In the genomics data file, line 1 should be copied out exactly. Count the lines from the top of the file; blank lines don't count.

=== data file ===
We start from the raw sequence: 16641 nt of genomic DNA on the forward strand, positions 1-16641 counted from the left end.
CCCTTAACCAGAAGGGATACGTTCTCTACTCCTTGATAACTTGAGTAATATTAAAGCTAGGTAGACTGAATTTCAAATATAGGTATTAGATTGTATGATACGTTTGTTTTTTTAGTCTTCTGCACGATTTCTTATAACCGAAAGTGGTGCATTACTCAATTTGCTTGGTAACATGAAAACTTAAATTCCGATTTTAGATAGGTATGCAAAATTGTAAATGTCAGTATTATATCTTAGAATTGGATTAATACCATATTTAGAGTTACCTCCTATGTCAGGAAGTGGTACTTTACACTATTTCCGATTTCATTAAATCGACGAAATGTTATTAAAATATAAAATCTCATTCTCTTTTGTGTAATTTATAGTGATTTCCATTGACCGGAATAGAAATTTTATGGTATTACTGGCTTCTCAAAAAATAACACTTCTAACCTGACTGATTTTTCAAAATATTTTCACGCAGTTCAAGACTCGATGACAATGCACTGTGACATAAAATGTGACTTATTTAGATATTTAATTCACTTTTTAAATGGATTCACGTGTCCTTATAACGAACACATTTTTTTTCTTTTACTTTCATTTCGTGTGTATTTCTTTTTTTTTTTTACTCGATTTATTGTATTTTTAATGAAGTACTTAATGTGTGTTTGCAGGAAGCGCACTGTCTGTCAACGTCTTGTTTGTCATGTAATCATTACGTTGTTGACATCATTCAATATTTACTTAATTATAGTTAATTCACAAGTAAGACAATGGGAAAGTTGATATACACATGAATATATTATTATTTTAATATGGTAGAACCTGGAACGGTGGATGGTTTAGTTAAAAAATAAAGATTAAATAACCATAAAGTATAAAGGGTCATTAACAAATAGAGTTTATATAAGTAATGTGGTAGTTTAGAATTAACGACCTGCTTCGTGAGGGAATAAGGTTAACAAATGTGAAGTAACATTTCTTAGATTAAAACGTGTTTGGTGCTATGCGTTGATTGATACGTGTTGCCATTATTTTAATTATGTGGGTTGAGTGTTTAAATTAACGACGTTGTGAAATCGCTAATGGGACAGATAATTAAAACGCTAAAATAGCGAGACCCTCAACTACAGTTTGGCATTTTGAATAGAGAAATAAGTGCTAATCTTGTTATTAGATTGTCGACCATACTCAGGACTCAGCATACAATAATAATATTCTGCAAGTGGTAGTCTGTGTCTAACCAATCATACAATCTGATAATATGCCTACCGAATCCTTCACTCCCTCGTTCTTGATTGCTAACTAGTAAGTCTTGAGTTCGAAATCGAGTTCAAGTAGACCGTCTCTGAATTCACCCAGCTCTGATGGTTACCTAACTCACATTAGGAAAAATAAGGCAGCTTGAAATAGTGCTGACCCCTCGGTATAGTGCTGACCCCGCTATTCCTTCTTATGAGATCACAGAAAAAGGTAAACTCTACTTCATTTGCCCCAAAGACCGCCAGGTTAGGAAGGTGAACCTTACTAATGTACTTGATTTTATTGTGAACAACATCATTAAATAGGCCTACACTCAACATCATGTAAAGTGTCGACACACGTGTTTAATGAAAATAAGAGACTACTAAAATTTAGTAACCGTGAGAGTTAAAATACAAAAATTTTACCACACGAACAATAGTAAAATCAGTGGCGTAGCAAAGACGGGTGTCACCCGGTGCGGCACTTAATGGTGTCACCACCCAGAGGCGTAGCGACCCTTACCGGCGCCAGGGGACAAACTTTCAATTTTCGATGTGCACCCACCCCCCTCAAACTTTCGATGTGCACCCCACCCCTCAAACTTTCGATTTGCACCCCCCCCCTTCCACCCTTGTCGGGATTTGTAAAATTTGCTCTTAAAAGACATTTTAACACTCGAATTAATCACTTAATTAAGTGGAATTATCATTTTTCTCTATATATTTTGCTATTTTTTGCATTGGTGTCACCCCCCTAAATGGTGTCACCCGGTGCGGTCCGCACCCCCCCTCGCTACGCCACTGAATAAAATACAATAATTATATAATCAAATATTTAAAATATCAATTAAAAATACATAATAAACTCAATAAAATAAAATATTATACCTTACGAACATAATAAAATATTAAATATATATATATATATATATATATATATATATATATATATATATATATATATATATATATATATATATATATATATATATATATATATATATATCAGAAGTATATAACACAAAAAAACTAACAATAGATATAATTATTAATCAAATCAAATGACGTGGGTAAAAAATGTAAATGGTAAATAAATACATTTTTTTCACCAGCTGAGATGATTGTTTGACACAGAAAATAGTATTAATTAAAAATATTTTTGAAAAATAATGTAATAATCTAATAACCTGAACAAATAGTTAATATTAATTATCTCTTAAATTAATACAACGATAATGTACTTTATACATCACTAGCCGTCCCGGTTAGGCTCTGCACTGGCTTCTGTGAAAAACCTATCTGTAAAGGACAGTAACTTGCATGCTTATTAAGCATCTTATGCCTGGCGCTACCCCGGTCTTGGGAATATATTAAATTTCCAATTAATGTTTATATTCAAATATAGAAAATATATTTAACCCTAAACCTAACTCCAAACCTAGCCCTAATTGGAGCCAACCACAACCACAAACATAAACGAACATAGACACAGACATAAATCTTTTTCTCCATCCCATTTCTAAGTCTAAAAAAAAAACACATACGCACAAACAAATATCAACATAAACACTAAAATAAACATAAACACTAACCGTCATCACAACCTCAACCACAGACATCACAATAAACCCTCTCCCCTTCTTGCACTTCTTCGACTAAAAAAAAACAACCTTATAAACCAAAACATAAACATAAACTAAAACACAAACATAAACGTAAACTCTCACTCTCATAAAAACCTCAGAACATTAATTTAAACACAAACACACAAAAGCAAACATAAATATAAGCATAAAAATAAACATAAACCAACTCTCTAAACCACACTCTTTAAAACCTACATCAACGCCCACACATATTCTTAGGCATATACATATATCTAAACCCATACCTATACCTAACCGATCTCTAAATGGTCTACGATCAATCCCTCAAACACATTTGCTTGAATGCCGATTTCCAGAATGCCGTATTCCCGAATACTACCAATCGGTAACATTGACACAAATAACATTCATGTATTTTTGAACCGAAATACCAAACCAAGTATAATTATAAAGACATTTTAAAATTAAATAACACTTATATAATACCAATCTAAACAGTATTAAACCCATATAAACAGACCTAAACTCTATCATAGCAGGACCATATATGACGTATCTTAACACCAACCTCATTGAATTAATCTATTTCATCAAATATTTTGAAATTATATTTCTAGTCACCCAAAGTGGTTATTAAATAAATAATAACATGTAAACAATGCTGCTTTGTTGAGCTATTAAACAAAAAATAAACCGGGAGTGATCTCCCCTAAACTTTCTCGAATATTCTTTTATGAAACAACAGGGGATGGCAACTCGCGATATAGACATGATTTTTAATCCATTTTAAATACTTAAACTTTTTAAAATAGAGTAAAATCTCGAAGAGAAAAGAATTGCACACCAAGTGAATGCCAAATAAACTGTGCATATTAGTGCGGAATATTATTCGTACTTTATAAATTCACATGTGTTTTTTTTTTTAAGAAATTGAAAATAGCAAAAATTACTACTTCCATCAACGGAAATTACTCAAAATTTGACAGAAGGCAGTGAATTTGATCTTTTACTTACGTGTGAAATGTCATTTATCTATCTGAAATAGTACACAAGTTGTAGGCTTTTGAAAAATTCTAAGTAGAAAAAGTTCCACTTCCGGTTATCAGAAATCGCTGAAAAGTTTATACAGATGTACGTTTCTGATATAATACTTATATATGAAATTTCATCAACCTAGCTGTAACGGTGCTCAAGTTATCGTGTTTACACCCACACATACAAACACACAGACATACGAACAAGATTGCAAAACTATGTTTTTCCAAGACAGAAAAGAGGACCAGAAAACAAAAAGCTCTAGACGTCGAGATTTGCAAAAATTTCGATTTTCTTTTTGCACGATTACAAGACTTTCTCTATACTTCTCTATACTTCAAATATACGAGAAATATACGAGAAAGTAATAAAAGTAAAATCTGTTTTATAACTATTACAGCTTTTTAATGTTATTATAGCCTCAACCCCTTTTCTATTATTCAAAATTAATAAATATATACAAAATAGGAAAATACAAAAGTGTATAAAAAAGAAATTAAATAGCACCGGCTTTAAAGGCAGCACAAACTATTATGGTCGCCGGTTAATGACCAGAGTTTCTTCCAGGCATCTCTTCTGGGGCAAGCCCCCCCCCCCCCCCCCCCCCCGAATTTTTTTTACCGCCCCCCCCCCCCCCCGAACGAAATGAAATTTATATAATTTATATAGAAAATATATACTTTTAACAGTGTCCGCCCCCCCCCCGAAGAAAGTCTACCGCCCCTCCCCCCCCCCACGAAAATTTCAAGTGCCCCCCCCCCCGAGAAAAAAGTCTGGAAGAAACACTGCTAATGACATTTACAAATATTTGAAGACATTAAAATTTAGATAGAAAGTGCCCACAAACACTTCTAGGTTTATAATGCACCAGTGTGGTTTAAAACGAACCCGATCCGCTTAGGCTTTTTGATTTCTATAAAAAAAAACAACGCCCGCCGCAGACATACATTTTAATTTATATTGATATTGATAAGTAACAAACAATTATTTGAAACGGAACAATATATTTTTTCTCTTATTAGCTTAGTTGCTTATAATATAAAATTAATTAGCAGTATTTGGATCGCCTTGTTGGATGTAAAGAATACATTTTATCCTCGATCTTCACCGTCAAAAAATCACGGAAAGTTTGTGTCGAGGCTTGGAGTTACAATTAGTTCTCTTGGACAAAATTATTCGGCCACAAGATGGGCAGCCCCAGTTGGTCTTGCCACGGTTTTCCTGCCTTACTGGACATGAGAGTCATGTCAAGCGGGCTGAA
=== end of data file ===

We start from the raw sequence: 16641 nt of genomic DNA on the forward strand, positions 1-16641 counted from the left end.